Movie Review: Unplanned – Is It Worth Seeing?
A better drama than it is propaganda, Unplanned is more of the usual Pure Flix escapades and not the film to lead a conversation on abortion.
Abby Johnson (Ashley Bratcher) starts as a volunteer for Planned Parenthood (PP) and becomes the youngest clinic director in the organization’s history until a fateful day when she witnesses an abortion firsthand without the cloud of heavy medication dampening her senses. In the wake of her horror, she questions what she has been working and fighting for.
Based on a true story documented in the memoir of the same name by the real Abby, Unplanned is essentially her biopic. While it sure has a story, it’s a story in search of a plot. The movie covers her crisis of conscience, her two abortions, her exodus from PP, and sweeps her fight in court against them aside like nothing in the final act. The writer-director team of Chuck Konzelman and Cary Solomon (the men behind the God’s Not Dead trilogy) are content with throwing as much in as they can when they could’ve focused on one thing.
Lead actress Ashley Bratcher provides a firm center unfortunately saddled with paper-thin supporting characters, especially that husband of hers (played by Brooks Ryan) who has the charisma of cardboard. She is able to deliver in pivotal moments (a literally bloody shower scene being one).
A certified geek (who drinks) and an actor of stage and screen with faith, Kaiser Johnson is the last name listed in the opening credits. You have to wait an hour and a half for him to make his appearance, but when he does everything gets 50 percent better. Kaiser plays the lawyer who, with a wink and a smile, solves Abby Johnson’s legal issues with Planned Parenthood in the span of a cup of coffee.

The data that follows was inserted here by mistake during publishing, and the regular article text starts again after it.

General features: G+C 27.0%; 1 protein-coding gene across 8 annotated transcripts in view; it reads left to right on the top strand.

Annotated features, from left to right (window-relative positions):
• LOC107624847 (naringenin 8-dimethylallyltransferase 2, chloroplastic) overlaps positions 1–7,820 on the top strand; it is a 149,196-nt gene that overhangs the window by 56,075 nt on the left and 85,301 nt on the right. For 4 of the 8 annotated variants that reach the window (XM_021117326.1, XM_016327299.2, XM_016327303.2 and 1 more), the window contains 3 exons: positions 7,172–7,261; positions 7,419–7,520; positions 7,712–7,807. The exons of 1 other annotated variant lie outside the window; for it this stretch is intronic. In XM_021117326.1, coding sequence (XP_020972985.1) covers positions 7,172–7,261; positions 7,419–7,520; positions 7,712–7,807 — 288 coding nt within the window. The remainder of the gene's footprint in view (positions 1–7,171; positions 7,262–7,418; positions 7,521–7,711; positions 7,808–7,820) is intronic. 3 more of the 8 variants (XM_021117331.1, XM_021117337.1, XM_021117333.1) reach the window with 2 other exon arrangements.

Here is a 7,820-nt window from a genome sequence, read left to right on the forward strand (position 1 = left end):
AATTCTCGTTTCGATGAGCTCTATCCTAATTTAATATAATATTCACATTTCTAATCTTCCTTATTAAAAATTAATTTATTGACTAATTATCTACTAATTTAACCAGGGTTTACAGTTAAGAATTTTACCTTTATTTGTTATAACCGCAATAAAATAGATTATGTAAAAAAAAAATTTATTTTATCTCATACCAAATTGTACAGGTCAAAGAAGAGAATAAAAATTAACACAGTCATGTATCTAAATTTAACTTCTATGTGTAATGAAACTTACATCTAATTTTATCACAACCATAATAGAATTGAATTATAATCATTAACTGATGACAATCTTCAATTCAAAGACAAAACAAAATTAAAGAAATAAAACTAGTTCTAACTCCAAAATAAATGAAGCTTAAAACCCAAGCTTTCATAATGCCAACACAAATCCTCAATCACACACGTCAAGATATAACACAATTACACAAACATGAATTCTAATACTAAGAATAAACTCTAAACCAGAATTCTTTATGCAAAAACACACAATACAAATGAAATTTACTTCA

On the scene for several years, his combination of cool and charm will make you wish Marvel, DC, or a sharp showrunner such as Joss Whedon discovered the guy long ago. He would fit well into the mold of Buffy’s Scooby Gang or a spirited superteam — e.g., X-Men, Avengers, or the Fantastic Four. His performance in this film could be his audition for Longshot or Gambit (whenever Disney incorporates X-Men characters) or the new Johnny Storm.
For a pro-life movie, I was astounded by how nonchalant Unplanned was about the issue. There are a handful of graphic scenes — slapping a bogus R rating on this one — but outside them, scenes are bright and too clean for the topic and the message they want to send. A moment here or there might make you flinch although not in the way Cronenberg, David Lynch, or French New Extremity will.
Other indies about abortion such as Cider House Rules and Vera Drake, although on the other side of the fence, keep their color schemes and moods fairly consistent and solemn. Pure Flix only seems to know how to do Pure Flix.
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The bigger problem is the pat rhetoric. Abortion might be complex, or it might not be so complex, but the intellectual bar is lowered to the level of talking points that dip their toe and don’t swim for the deep end. If you want a movie on abortion that’s uncompromising and dialectical, you’ll do much better with Lake of Fire (2007, by the director of American History X) — and probably never get it out of your head.
Unplanned does a few things to set itself apart but it can’t shake the voice or sensibility of a Pure Flix film. Hence, it fails to pack the punch it wants to have.